The groundbreaking for the new Mazda Toyota Manufacturing USA auto assembly plant in Huntsville took place just days ago, but the $1.6 billion, 4,000-worker project is already making a big impact across North Alabama.
Business recruiters in the 13-county region have been working for months to lure suppliers for the facility. Their efforts include readying industrial sites and speculative buildings, along with a digital strategy that is reaching around the globe.
The North Alabama Industrial Development Association (NAIDA) created a microsite that specifically targets companies interested in supplying the Japanese automakers’ operation, which is expected to launch production in 2021 with an eventual output of 300,000 vehicles annually.
“We contacted the 13 counties we cover and asked them to give us their top five buildings or sites to put their best foot forward,” he said. “We put all of them on the microsite, along with additional data for each county, and we put everything in a searchable format.”
Since then, the microsite has drawn interest from companies and organizations from the U.S., Japan, India, China, Israel, Germany, Poland, Russia, the Czech Republic and beyond.
Some companies have contacted NAIDA directly, asking for additional information, and some are scouting out the region in person, too. Meanwhile, NAIDA is contacting the companies who have looked at the microsite, including a Detroit firm that Kracke recently called on during a trip to Michigan.
“This has given us a good segue to creating contacts and creating awareness that North Alabama is a good place to consider for their supplier operations,” he said.
North Alabama is home to more than 100 automotive companies, in nearly every county. Anchors of the industry are the Toyota and Navistar engine plants in Huntsville; there are also numerous top suppliers for Alabama’s other automakers, which include Mercedes-Benz, Honda and Hyundai.
The supplier impact of the Mazda Toyota plant could very well reach beyond North Alabama. Communities in other parts of the state are preparing to attract new firms and help existing companies land new business related to the new facility.
Kracke said the full supplier picture for the new Mazda Toyota plant is not yet clear. Companies are still determining their own plans and whether they will aim to supply the new plant from existing facilities elsewhere or establish new operations nearby.
But there’s no doubt that some will make a move to Alabama. It’s just a question of where.
“The synergy is starting to happen, and I think the next five years or so will really be something,” Kracke said.
In Marshall County, the strategy to attract suppliers includes promoting a workforce that is well-versed in the automotive industry, said Matt Arnold, president and CEO of the Marshall County Economic Development Council.
Over the past 20 years, the county’s auto sector employment has seen significant growth, amid continued expansions at two Tier 1 suppliers for the Honda auto assembly plant in Talladega County, and at a few Tier 2 and aftermarket suppliers.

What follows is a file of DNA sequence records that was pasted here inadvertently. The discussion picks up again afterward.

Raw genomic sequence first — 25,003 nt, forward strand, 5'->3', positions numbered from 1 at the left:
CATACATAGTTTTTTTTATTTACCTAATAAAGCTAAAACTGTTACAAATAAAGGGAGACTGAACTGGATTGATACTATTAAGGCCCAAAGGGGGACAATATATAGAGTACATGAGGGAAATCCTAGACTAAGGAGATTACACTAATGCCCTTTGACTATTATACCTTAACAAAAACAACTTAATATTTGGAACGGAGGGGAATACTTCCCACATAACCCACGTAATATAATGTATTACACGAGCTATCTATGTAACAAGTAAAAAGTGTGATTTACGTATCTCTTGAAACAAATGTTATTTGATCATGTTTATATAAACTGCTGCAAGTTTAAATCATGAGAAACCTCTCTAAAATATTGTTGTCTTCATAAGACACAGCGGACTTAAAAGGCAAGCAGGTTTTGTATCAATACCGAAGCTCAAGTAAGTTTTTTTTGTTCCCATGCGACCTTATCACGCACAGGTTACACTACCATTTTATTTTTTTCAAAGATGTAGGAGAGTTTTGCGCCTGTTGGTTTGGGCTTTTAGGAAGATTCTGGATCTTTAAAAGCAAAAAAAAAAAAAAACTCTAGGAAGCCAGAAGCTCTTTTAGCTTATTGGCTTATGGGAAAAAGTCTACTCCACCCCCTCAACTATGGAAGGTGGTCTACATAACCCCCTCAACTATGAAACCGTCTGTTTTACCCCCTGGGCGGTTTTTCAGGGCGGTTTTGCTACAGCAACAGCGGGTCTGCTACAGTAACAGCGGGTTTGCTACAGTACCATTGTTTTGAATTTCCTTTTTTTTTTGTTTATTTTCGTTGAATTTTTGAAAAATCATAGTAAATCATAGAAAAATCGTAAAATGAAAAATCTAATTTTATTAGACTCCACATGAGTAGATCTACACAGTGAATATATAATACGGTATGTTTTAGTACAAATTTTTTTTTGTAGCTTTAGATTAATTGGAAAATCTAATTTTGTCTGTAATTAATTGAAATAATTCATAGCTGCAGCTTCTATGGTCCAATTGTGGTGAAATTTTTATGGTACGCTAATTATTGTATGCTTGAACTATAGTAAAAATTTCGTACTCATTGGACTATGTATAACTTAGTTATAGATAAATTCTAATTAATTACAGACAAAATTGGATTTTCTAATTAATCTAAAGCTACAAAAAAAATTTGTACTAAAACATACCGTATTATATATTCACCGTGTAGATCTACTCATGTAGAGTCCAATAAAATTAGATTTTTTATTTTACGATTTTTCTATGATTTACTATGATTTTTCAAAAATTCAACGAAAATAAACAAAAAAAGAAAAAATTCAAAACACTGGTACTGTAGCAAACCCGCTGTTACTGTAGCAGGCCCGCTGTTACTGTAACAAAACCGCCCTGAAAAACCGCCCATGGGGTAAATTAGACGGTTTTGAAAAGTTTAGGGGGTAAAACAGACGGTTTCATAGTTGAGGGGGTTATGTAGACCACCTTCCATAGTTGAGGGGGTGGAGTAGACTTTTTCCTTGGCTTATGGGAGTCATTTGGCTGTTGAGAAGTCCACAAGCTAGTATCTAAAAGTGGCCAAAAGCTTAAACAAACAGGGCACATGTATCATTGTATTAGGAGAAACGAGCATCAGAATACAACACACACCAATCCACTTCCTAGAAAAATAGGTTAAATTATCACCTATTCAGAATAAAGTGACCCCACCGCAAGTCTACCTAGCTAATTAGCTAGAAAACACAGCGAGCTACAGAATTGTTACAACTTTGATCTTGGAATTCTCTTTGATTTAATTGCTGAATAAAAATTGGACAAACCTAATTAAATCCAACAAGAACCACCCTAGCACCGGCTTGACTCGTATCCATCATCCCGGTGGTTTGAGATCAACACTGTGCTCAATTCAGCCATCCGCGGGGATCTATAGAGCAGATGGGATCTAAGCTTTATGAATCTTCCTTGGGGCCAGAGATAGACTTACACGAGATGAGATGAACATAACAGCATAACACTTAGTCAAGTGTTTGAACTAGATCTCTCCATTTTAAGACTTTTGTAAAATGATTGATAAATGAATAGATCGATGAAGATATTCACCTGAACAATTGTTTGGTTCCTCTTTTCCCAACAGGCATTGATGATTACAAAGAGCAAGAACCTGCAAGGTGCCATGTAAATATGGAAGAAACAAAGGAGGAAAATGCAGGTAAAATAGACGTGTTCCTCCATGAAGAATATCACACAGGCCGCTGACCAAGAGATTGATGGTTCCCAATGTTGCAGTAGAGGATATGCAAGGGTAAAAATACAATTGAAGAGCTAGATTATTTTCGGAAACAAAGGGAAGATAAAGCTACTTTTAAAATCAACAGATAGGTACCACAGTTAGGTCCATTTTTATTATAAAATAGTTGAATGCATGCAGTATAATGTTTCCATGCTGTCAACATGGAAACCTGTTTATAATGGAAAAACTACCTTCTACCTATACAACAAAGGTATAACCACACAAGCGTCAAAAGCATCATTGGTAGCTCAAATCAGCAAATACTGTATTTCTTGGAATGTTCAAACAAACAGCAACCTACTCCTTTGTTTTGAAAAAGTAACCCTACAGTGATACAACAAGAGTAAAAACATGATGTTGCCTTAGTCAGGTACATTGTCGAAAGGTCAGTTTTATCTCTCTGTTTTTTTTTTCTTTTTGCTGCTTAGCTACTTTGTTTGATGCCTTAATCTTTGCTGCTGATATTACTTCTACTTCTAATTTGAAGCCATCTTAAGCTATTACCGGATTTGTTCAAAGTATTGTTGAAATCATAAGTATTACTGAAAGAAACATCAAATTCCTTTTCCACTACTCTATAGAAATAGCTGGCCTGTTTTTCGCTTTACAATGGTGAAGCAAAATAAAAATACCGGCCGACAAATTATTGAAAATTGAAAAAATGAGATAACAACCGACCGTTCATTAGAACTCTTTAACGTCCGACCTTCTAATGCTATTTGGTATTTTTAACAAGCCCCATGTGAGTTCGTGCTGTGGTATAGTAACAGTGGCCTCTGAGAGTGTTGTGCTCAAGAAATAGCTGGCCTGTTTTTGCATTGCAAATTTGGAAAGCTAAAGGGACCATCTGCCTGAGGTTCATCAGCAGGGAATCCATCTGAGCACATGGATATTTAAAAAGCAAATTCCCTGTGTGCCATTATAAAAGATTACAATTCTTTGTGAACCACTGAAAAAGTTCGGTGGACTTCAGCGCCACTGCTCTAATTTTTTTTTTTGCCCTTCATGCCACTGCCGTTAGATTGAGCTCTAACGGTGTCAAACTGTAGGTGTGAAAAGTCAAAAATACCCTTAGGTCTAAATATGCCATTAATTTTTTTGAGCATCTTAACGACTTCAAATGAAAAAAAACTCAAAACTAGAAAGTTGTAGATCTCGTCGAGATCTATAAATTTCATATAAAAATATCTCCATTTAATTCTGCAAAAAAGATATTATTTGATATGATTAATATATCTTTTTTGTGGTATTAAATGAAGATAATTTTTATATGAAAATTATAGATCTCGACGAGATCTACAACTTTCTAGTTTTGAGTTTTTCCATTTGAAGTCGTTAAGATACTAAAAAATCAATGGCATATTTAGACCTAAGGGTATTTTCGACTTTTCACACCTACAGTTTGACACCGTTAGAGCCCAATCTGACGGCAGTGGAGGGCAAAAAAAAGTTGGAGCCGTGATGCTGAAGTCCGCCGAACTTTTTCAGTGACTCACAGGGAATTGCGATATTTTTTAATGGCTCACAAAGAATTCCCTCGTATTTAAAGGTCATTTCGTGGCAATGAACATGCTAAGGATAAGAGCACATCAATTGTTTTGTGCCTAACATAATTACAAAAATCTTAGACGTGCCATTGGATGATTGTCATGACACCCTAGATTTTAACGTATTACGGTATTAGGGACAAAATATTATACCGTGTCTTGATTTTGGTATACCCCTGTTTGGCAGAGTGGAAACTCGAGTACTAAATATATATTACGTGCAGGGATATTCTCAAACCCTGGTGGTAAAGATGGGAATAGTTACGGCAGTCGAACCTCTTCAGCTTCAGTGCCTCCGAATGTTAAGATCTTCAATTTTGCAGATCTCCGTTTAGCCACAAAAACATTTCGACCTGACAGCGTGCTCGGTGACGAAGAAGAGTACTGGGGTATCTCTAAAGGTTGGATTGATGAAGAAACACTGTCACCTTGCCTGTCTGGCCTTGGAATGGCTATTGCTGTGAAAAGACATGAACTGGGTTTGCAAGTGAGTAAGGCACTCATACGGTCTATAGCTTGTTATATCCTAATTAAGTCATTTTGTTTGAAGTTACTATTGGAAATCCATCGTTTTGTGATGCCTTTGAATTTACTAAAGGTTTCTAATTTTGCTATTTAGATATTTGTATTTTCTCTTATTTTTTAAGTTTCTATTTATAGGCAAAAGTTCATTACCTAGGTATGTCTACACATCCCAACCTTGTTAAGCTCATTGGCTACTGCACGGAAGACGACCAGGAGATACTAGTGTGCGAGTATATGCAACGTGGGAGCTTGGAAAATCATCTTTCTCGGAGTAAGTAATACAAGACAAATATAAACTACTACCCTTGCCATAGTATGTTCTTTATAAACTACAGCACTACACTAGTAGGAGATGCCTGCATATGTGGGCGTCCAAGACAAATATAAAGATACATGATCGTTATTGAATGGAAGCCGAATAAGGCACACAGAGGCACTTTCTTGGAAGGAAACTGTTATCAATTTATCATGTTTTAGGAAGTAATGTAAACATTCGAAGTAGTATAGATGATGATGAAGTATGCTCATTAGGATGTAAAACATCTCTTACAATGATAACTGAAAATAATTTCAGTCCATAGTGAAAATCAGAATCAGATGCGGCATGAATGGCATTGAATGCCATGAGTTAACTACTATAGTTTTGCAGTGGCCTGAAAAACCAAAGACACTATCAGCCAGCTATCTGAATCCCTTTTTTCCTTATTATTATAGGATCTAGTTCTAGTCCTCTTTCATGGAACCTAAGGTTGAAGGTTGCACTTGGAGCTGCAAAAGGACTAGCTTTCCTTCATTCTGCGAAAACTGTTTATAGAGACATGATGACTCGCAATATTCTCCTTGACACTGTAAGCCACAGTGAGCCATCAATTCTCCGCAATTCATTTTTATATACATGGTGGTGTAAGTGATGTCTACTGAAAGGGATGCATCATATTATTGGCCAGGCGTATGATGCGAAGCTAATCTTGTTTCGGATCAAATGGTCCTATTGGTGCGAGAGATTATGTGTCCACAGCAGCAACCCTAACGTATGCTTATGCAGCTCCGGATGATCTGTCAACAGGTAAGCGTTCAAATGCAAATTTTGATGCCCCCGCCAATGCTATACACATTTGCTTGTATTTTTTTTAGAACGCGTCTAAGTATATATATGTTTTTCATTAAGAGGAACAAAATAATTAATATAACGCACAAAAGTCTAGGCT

“Following the Mazda Toyota announcement, we immediately updated our website with specific information and a page for suppliers, and we designated three industrial sites that we feel are our optimal sites for suppliers,” he said.
“We are also showcasing the fact that we have been in automotive for quite a while, and we have the training programs in place in our technical schools and career tech programs in our high schools.”
As for location, Arnold said the most obvious choice for suppliers is west of Huntsville, around the Shoals, since that’s in between the new Mazda Toyota plant and a Toyota plant in Blue Springs, Mississippi.
But on the other hand, Marshall County is a prime location for suppliers who want to be in close proximity to Mazda Toyota and Honda Alabama, he added.
“If that’s the case, we’re in the catbird’s seat. We’re right in the middle,” he said.
Recruiters in the Shoals also went to work quickly following the Mazda Toyota announcement, creating their own web page targeting suppliers, said Forrest Wright, president of the Shoals Economic Development Authority.
The Shoals has a solid automotive industry presence, an attractive location and more.
“We have multiple highway corridors to the Mazda Toyota facility from this area of Alabama, which helps with just in time delivery,” Wright said. “The chance of delay is reduced if you have multiple ways to get there. We’re also just far enough away from the facility to not have to directly compete with that labor market.”
Wright is a regular participant in the annual joint meetings of the Southeast-U.S. Japan and the Japan-Southeast associations, known as SEUS Japan. He was a part of the Alabama delegation that traveled to Tokyo last month for SEUS Japan 41.
“One of the things we try to do as a community is to maintain good communication with our existing companies,” he said. “Doing business with companies from Japan has its own unique style, and one of the things you must do is develop and maintain relationships.
“While we were in Japan, we visited the headquarters of Japanese companies located in our area. We’ve seen that bear fruit in the past.”
(Courtesy of Made in Alabama)